Michael Edwards

17:26 PM, 29th May 2014, About 10 years ago

I'd ask them to quote the precise Clause/sub clause in the lease so that you can look at in detail and get a legal interpretation if it's meaning is not clear. As others have suggested you could ask them to outline the procedures then intend to follow and upon what formulae have they calculated your contribution.

Mark Alexander - Founder of Property118

17:49 PM, 29th May 2014, About 10 years ago

Reply to the comment left by "Michael Edwards" at "29/05/2014 - 17:26":

If it's not clear there is an argument for the clause being contra proferentem - see >>>

Laura Delow

18:53 PM, 29th May 2014, About 10 years ago

Reply to the comment left by "Mark Alexander" at "29/05/2014 - 17:49":

Like many victims before me, I too have had this experience of having already had new double glazing installed to then find the council intended under a section 20 to do the whole block & asked me for 1/6th (block of 6). In the end I had to pay for 1/6th of everything except for the new windows themselves ie 1/6th scaffolding & management costs etc. However to receive the discount attributed to the actual double glazing itself, I had to i) prove expenditure ii) have it inspected to ensure it met their standards & would be in keeping with the other flats new windows yet to be done & iii) get retrospective planning permission approval. I then got agreement to pay the 1/6th balance interest free over 3 years. Having said this, a block of just 2 flats seems unfair to request you pay 50% of the other costs eg scaffolding, and as recommended by others before me, ask the Council to confirm the necessary clauses. My gut however tells me you will be caught out on this sadly. Good luck.


19:01 PM, 29th May 2014, About 10 years ago

Of course, challenge them and try to get out of it by whatever means possible but my personal view is it depends if you were the one that bought the property from the council in the first place. If you did, you received a monumental discount on the purchase price as part of the right to buy and now make a very healthy profit on your rental as a result. If there is a clause requiring you to contribute to all repairs and renewals of the entire block clearly you should contribute as a result of the clause in the lease - that is assuming such a clause exists.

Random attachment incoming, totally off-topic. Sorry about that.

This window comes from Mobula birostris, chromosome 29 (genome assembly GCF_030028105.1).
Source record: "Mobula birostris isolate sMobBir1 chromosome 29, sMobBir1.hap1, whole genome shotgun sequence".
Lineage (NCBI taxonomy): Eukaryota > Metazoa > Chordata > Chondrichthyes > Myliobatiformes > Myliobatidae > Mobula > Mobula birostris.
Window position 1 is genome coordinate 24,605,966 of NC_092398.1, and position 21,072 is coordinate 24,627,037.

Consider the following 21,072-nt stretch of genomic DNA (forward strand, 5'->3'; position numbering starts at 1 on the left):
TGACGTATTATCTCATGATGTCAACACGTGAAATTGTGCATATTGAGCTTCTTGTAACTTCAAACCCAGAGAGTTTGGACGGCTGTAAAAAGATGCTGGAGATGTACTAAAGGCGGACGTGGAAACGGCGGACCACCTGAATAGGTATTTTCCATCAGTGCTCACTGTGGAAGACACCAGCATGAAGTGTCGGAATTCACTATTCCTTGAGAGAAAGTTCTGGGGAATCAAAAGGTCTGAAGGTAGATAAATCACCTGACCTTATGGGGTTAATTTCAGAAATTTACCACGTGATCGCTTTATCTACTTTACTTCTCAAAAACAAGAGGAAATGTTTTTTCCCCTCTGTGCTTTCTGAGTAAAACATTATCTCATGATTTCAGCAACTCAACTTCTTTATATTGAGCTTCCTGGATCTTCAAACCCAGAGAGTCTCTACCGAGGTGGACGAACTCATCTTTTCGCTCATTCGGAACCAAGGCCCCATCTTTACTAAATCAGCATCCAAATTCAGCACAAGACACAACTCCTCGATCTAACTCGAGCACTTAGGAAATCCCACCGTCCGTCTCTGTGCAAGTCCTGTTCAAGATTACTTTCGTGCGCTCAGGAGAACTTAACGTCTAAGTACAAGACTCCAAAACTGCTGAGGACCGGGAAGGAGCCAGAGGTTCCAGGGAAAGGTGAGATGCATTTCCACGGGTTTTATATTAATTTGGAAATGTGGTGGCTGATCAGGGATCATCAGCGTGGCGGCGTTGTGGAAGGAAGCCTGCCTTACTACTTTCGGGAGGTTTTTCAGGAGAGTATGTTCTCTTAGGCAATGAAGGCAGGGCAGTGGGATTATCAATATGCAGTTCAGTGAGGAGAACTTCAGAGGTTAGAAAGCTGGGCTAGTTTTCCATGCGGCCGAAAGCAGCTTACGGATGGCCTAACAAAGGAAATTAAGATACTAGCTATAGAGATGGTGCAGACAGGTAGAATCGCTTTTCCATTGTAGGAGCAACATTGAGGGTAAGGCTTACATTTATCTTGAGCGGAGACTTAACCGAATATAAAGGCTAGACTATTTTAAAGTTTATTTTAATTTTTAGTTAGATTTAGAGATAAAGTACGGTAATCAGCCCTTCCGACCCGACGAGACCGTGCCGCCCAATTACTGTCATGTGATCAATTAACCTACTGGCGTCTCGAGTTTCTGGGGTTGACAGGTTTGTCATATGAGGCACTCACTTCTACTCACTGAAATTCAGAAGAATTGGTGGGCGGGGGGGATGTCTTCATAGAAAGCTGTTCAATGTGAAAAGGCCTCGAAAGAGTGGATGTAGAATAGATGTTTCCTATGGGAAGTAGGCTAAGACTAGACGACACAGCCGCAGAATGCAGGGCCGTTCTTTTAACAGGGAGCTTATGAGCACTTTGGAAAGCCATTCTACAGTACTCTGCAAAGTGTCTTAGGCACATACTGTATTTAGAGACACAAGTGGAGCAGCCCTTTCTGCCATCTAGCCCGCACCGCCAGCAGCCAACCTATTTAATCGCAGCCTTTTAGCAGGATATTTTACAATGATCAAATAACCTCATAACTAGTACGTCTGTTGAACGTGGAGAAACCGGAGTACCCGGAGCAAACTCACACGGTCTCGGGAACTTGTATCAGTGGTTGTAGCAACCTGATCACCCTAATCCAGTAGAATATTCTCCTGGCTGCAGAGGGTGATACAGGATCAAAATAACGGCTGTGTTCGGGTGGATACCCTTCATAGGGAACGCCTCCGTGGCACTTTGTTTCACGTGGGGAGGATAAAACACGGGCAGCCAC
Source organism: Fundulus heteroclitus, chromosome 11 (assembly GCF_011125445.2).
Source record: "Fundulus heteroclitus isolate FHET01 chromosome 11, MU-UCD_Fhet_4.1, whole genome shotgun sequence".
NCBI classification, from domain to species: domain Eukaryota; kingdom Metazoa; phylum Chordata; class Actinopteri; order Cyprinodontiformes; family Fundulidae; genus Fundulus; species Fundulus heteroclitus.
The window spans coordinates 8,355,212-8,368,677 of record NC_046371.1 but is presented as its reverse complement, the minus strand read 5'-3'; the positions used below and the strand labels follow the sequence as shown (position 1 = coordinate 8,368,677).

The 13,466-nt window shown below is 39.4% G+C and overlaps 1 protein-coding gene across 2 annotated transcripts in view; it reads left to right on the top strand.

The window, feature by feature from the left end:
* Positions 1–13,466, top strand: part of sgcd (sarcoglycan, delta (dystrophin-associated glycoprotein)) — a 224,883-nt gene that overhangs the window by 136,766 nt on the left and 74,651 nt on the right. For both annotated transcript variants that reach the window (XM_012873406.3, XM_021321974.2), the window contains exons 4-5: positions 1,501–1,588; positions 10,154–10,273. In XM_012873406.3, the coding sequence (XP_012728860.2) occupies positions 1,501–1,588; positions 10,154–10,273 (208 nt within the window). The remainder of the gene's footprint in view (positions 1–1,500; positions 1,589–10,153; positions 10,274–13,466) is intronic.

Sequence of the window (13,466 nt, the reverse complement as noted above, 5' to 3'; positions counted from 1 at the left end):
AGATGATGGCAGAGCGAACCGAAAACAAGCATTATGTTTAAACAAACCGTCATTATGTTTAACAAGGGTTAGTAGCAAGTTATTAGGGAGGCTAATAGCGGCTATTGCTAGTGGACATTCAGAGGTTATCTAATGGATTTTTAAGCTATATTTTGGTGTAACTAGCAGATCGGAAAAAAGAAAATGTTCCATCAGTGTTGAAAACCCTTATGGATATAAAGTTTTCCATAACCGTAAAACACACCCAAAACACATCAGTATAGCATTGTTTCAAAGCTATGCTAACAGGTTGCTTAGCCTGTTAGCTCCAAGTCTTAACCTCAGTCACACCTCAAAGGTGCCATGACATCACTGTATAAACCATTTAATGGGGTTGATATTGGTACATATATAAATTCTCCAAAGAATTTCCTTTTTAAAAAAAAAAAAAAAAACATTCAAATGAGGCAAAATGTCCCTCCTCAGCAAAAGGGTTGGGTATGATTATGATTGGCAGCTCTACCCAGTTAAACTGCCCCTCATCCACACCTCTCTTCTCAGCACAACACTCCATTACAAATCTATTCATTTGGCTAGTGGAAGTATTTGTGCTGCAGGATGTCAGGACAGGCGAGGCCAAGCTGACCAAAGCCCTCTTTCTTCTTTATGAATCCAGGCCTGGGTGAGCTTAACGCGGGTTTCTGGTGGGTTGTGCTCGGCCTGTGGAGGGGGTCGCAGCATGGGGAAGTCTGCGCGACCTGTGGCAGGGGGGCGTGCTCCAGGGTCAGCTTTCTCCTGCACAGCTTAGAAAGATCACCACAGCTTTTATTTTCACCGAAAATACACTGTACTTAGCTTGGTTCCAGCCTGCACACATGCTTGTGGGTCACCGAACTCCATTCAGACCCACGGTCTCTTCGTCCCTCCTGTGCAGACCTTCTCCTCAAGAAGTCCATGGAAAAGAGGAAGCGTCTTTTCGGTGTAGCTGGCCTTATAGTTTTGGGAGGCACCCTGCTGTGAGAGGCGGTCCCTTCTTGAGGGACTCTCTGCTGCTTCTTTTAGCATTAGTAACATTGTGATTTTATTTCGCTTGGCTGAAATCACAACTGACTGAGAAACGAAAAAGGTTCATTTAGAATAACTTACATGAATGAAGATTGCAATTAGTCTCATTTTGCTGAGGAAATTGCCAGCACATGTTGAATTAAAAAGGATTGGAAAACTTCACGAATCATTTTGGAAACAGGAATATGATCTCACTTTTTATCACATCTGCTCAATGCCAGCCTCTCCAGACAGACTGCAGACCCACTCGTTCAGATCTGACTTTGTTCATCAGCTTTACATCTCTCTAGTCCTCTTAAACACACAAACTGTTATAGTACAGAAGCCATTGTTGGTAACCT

However, if you bought it subsequently, you should have been advised by your solicitor who is responsible for ensuring you know what your lease contains and what your liabilities & responsibilities are. If your solicitor failed to explain your lease you should go back to him or her and claim loss as a result of his or her negligence and try a claim against his or her professional indemnity insurance.

An agreement is an agreement... that's what a lease is - isn't it? People should read leases VERY carefully. Solicitors charge extra for leasehold transactions for this specific reason.

Mark Lynham

19:20 PM, 29th May 2014, About 10 years ago

hi, couple of points.. i didnt buy it from the council i bought it from the person who did, so didnt get a bargain. I've spoken to the council and they were very stern... 'its in the lease, theres two in the block so you pay 50%'... to be honest i didnt think there was much i could do but thought i would put it out there.. im even tempted to get them to fit new double glazing to mine as mine are Rosewood on the outsideto match the current windows around but i know for a fact that they will be putting white ones in so its all going to look rather odd.... thanks anyway guys and gals 🙂 i'll post any updates i get 🙂

1 2

Leave Comments

In order to post comments you will need to Sign In or Sign Up for a FREE Membership


Don't have an account? Sign Up

Landlord Tax Planning Book Now